ARM Holdings Starts To Sound Desperate

| About: ARM Holdings, (ARMH)

It seems that Intel (NASDAQ:INTC) has finally caught the attention of ARM Holdings (NASDAQ:ARMH), and it seems that ARM has begun to sound incredibly desperate when it comes to the performance/watt of its mobile processors. I believe that ARM is now making unsubstantiated, claims regarding the competitive positioning of its products, and I further believe that such actions simply fuel the bear thesis as ARM begins to act and sound a lot like Advanced Micro Devices (NYSE:AMD) did following the Intel "Conroe" launch.

Remember The Silvermont Launch?

Intel disclosed its next generation low power mobile architecture known as "Silvermont" back on May 6, in which it - in no uncertain terms - claimed that its own internal measurements found that "Silvermont" not only provided better performance/watt at lower power levels but indeed at higher power levels than ARM's Cortex A15 + Cortex A7 in big.LITTLE configuration:

Further, Intel gave public comparisons of the best it expected ARM and its partners to have out during the time that Silvermont-based products hit the shelves (this means comparisons against 4x Cortex A15 Tegra 4, 4x Krait 400 Qualcomm Snapdragon 800, and a hypothetical 4x Swift Apple SoC) and noted that at a given power level, its own parts were vastly superior:

Now, Cortex A15 parts are available today, and Intel has - in its labs - "Silvermont" based silicon, so it has the most accurate view of the competitive comparison. ARM, on the other hand, after seeing these claims from Intel, decided to publish this interesting slide at Computex:

So, after seeing the Intel slide, ARM decided to simply "reverse the results," give a vague metric of performance, and then make a rather bold claim that ARM's already ultra-power-hungry Cortex A15 outperforms Intel's "Silvermont" all while consuming less power. Of course, it bases this on "Intel assertions" while Intel's comparisons are based on in-house testing (since once again, there are a number of A15 implementations available). Now, here's where it gets dicey for ARM...

Bogus Claims About "Saltwell"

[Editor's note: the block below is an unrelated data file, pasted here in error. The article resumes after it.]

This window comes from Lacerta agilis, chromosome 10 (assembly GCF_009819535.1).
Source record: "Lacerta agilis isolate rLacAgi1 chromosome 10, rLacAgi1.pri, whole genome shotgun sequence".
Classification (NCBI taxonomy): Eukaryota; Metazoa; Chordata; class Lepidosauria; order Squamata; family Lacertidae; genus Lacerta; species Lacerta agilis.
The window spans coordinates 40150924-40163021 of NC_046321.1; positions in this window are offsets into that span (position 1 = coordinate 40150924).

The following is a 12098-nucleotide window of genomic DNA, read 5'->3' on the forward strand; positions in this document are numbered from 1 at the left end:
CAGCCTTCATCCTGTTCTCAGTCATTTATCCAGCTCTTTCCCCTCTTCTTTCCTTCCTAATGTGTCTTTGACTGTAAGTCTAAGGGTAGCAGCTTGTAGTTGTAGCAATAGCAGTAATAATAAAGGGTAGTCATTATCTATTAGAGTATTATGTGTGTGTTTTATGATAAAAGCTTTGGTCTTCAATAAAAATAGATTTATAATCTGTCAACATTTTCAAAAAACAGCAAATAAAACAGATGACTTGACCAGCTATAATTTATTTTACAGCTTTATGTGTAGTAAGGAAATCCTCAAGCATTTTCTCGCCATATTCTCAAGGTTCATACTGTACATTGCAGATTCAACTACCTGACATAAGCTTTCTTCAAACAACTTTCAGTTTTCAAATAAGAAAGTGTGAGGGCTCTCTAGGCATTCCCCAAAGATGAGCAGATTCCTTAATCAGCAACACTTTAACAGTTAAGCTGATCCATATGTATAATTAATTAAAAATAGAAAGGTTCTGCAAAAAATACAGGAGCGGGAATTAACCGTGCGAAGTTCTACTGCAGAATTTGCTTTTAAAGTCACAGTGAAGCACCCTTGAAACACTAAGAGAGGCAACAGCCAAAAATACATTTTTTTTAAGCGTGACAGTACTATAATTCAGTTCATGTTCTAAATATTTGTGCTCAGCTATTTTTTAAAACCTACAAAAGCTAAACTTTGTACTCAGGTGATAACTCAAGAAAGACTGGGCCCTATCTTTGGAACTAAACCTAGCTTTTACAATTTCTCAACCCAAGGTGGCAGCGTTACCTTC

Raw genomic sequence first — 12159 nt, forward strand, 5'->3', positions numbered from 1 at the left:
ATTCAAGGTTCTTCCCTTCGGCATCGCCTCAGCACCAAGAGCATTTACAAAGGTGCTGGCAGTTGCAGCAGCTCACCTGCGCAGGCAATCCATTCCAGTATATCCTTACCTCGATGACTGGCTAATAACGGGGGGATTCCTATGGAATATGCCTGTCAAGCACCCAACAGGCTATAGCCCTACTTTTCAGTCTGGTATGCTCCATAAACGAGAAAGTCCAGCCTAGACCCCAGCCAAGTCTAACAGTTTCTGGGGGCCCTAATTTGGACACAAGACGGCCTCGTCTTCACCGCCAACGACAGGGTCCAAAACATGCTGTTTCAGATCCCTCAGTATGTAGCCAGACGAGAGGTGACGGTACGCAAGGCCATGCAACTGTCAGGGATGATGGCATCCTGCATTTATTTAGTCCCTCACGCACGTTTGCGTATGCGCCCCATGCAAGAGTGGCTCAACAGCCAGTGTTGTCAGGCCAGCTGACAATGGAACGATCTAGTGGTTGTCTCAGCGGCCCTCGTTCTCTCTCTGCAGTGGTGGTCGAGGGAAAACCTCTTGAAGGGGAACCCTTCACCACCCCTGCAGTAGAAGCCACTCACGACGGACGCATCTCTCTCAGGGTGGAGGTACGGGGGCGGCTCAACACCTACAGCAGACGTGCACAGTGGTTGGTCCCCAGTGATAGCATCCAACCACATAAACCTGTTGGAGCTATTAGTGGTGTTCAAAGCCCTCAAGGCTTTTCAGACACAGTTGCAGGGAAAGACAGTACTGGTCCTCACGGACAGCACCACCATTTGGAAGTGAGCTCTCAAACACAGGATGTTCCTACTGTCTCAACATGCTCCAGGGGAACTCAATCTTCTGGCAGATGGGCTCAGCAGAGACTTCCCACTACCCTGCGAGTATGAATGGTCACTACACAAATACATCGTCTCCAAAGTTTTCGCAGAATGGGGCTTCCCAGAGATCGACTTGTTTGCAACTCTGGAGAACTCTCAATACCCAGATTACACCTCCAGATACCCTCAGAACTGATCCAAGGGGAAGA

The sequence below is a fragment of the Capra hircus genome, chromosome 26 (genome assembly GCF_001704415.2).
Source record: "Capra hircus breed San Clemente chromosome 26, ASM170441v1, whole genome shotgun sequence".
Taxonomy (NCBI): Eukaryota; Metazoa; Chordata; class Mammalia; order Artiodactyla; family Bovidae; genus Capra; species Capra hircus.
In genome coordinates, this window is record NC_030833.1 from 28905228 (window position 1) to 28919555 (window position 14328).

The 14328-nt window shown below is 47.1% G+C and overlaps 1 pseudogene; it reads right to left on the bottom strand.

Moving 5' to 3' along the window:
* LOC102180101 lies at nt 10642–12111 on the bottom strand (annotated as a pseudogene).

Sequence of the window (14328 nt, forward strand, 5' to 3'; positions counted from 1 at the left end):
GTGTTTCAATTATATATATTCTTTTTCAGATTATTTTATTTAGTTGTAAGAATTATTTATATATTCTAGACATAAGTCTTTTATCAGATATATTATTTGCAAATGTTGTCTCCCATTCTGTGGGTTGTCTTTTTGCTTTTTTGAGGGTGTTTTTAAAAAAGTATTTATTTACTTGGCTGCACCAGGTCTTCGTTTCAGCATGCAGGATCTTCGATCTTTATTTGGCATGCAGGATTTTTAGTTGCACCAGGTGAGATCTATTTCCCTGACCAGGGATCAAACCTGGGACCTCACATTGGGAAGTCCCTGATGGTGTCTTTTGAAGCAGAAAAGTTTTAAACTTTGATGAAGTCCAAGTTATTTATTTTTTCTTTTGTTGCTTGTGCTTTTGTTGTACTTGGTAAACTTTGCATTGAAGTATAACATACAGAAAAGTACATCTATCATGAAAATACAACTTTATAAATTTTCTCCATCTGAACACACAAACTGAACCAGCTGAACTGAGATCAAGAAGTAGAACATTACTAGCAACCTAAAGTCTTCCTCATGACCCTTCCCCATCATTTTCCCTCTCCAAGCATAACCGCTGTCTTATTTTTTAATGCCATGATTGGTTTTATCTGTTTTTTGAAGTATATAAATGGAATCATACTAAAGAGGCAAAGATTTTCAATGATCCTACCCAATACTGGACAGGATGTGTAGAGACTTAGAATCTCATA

See the "Saltwell" measurements? This is Intel's 32nm Atom, and ARM is claiming that A15 has a massive power/performance lead over that chip. Unfortunately for ARM, these results do not tally up in real life. For example, in the popular "AnTuTu" benchmark for Android, dual core "Saltwell" Atom parts actually outperform quad core "Krait" and even "Cortex A15" within the given power envelopes. So here is an AnTuTu run with the Exynos 5 Octa in the Galaxy S IV (int'l edition):

In terms of CPU, the integer score is 5156 and floating point is 5832 for a combined CPU score of 10988. This represents four A15 cores running at up to 1.6GHz in a "phablet" form factor. Now, let's look at the dual core/quad threaded "Saltwell" running the same benchmark in a similarly power constrained envelope:

Intel's CPU combined score is 9399 in a similarly power constrained envelope, suggesting that two of Intel's 5-year old cores built on its old 32nm process can stack up very well against 4 of ARM's latest and greatest A15 designs built on Samsung's 28nm HKMG process. While in a power unconstrained environment, the quad A15s would probably do a whole lot better, the reality of the situation is that when we talk about smartphone/tablet chips, we care about smartphone/tablet form factor results.

If the old Atom is this competitive on 32nm, I find ARM's claims about "Silvermont" which should be substantially faster than the old Atom on a per-core basis, and should come in quad-core configurations for small tablets/phablets, very unlikely to be true in power constrained environments, and I would still even question these claims in power unconstrained environments as Intel probably has some very serious frequency headroom.

ARM is sounding a lot like AMD when it lost its lead to Intel back in 2006, inflated stock price included.


My problem with ARM was, up until now, that it simply traded at too optimistic of a multiple. But now it is starting, for the first time since it became the dominant smartphone force, a FUD campaign against Intel - signaling that for the first time, the firm is running scared. If ARM were using "Intel's assertions," then the given performance/power curves would be swapped in position with ARM's graph, since Intel gave its very own version of the same graph. But unlike Intel - which has certainly tested A15 silicon on 28nm and can make real comparisons - ARM is simply taking advantage of the fact that Silvermont has not yet been publicly benchmarked to make whatever claims that it wants. If these turn out to be bogus, then ARM is not liable and can simply say that it misinterpreted Intel's claims, or that it was merely referring to one particular program/test.

Actions speak louder than words, and real world tests trump fantasy-land projections. Today, in a power constrained environment, 32nm "Saltwell" does quite well against quad 28nm A15s, and at 22nm with a totally new micro-architecture, "Silvermont" will almost certainly drastically outperform ARM's offerings in almost every relevant area. Time will tell, but I think following Computex, we will have a very good picture of just how "Silvermont" stacks up performance wise as it would be very unlike Intel to show off "Baytrail" tablets and not let anybody benchmark them, particularly in light of this recent FUD.

Disclosure: I am short ARMH. I wrote this article myself, and it expresses my own opinions. I am not receiving compensation for it (other than from Seeking Alpha). I have no business relationship with any company whose stock is mentioned in this article.

Additional disclosure: I am long INTC